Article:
Reduced milk supply is a common worry for breastfeeding mothers.
The amount of milk you make depends on how often and how well your baby feeds at the breast.
You'll know your baby is getting enough milk if they are gaining weight and have regular dirty nappies.
How to increase milk supply
If your baby needs more milk than you are producing, you may need to breastfeed or express more often. This will increase your supply.
If you are combination feeding, you can increase the amount of milk you produce by giving your baby less formula. This will increase the demand for your breast milk.
If your baby uses a pacifier (soother), this can reduce the amount of milk your body produces.
Common concerns about breast milk supply
Your baby is feeding very often
Many babies have a strong desire to be in close contact with their mother. You'll generally start to produce the right amount of milk if your baby is well positioned and actively drinking milk from your breast.
Your baby seems very hungry
Often, your baby will seem very hungry not long after being fed. This is due to the breast milk being very digestible so they feed more often.
Your baby suddenly increases length of feeds
Babies who are very sleepy often increase their appetite at about 3 to 4 weeks. Babies can go through growth spurts at different times. They need to feed often to increase the supply for their new energy needs.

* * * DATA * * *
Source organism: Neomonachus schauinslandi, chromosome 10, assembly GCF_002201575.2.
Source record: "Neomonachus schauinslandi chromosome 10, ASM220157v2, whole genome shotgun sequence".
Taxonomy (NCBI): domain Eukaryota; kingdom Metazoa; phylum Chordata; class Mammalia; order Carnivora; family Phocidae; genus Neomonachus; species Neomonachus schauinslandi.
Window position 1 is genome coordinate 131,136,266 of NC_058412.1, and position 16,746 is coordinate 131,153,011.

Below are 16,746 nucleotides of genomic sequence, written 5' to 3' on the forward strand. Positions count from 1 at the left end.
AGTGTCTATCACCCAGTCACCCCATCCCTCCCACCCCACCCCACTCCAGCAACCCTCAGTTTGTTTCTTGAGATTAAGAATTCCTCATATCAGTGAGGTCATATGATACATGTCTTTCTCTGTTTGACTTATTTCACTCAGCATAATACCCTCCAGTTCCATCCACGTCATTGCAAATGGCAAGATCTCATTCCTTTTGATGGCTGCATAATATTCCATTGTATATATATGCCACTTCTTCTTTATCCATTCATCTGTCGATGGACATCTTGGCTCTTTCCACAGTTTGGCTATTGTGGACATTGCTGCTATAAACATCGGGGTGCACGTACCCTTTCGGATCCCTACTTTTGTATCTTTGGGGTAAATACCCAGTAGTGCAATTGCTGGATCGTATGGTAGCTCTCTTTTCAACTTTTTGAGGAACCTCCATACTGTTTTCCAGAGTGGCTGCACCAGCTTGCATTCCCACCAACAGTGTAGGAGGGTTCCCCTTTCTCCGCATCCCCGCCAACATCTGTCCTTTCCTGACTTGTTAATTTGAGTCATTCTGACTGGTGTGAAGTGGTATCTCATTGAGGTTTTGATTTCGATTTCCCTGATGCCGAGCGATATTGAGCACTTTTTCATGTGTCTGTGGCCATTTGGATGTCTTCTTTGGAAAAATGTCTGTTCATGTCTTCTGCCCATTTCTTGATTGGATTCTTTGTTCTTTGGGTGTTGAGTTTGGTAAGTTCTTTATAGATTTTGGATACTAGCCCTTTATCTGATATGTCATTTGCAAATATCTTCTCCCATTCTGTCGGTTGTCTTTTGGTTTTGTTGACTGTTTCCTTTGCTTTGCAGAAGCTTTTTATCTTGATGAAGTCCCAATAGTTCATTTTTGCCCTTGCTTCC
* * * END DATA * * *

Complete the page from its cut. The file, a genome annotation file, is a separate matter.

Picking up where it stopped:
Your baby reduces breastfeeding times
This may mean your baby has gotten better at draining the breast as they are now more experienced at breastfeeding.
Your baby is fussy
It's normal newborn behaviour to have fussy periods each day, often at the same time each day. Fussiness can be caused by things other than hunger.
You may have leaking breasts if you are producing too much breast milk.
Your breasts feel softer
This happens as your milk supply adjusts to your baby’s needs. The initial breast fullness gets better in the first few weeks. At around 6 weeks, breast fullness is completely gone and your breasts may feel soft. This is completely normal and has no effect on your milk supply.
You don’t feel the let-down reflex
Some mothers may not feel or be aware of the let-down reflex so it’s nothing to worry about. The let-down reflex is when your baby’s sucking goes from the initial fast sucks at the start of a breastfeed to the slow deep sucks with more frequent swallowing.
You can't express much milk
The amount of expressed milk doesn’t reflect your true milk supply. When well attached and positioned, your baby may empty your breast better than a pump.
Your baby takes a bottle after a breastfeed
It's normal to think your baby hasn't gotten enough milk if they drink a bottle after a breastfeed. Babies will often suck on a bottle because they like to suck. This doesn’t mean they did not get enough from the breast.
Cracked or sore nipples
If you have cracked or sore nipples, your baby’s positioning and attachment to the breast may need to be changed.
Talk to your public health nurse or a lactation consultant if you are concerned about your milk supply.
Getting out to a breastfeeding support group is a great way to meet other mothers. They will be happy to share their experiences about increasing their milk supply.